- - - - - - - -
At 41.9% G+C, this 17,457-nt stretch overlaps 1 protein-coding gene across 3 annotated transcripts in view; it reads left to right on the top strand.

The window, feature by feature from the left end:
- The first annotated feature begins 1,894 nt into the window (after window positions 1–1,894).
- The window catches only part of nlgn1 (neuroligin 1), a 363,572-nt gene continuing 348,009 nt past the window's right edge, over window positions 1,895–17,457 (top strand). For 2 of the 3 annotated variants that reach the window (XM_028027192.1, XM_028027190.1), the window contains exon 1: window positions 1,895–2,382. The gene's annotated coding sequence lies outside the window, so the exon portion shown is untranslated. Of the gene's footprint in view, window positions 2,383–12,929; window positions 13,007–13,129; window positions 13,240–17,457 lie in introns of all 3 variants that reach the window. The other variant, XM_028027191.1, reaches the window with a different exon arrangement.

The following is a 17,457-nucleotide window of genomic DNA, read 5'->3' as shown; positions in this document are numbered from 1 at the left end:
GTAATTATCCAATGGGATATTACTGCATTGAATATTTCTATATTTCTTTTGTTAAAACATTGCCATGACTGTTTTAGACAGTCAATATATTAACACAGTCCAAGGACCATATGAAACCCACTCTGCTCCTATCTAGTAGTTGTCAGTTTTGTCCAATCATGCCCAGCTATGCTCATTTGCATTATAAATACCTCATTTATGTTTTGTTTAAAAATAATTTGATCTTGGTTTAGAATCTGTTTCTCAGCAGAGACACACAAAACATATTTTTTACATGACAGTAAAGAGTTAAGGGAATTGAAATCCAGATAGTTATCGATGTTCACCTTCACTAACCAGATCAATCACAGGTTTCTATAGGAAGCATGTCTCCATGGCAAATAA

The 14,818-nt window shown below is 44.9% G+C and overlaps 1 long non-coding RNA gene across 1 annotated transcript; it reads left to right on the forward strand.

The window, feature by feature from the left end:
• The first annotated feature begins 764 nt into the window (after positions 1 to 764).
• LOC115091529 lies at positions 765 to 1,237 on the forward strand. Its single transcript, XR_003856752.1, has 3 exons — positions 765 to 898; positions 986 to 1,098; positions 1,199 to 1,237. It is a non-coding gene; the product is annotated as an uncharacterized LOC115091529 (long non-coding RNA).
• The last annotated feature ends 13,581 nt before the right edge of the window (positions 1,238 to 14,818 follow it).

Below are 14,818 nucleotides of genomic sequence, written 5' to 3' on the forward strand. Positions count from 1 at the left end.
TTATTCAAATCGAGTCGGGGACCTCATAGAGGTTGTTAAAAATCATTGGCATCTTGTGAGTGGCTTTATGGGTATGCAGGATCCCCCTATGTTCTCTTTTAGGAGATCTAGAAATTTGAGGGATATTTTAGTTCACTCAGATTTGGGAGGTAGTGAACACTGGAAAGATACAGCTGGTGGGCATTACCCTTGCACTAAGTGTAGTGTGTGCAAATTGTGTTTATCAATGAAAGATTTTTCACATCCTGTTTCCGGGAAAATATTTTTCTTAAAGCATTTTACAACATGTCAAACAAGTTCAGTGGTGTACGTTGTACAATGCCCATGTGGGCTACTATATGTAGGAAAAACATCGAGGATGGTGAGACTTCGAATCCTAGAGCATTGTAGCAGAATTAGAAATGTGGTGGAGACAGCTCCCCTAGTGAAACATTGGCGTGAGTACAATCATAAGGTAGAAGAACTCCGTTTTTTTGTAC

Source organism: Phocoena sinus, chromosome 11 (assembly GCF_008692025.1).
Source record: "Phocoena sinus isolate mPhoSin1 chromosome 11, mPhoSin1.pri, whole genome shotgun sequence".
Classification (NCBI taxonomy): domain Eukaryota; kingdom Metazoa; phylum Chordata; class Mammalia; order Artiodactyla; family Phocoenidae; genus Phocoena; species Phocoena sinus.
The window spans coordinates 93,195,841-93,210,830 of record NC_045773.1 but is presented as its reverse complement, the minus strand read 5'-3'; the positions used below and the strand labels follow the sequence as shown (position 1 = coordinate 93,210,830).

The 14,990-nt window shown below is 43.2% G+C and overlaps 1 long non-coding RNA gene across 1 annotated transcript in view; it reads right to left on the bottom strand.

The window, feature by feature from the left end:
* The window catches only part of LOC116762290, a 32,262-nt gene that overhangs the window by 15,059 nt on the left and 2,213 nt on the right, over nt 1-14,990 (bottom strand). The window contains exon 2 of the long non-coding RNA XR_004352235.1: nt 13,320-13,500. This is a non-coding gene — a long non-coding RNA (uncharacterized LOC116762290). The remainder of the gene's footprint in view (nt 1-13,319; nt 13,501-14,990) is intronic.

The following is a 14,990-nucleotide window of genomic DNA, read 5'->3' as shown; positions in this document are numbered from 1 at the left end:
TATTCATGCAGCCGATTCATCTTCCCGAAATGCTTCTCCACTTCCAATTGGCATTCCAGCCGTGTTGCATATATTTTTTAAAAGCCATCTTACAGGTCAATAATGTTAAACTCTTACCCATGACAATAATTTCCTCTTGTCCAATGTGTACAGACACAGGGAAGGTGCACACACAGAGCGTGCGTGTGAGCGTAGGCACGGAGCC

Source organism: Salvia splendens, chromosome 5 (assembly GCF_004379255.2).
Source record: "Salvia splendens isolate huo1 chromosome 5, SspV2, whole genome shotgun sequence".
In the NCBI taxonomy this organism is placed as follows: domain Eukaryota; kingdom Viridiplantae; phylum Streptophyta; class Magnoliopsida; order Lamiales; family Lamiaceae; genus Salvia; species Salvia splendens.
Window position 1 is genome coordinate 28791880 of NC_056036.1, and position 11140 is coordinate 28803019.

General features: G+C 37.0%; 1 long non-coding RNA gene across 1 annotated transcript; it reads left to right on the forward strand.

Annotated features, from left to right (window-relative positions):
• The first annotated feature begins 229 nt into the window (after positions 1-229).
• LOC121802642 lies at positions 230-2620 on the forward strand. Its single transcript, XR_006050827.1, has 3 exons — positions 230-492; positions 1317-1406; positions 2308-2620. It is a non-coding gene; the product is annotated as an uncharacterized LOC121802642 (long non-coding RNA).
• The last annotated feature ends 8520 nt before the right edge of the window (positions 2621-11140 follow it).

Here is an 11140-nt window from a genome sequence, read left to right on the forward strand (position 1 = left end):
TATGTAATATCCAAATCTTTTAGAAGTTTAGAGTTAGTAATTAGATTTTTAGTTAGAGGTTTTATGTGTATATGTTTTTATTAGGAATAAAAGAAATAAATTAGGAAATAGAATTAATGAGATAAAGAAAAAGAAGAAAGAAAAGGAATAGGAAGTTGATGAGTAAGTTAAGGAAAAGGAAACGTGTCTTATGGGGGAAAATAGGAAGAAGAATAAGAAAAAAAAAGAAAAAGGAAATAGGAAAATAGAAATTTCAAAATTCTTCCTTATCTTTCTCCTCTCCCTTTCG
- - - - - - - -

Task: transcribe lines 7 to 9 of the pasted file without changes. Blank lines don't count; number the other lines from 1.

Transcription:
The 14,818-nt window shown below is 44.9% G+C and overlaps 1 long non-coding RNA gene across 1 annotated transcript; it reads left to right on the forward strand.

The window, feature by feature from the left end:
• The first annotated feature begins 764 nt into the window (after positions 1 to 764).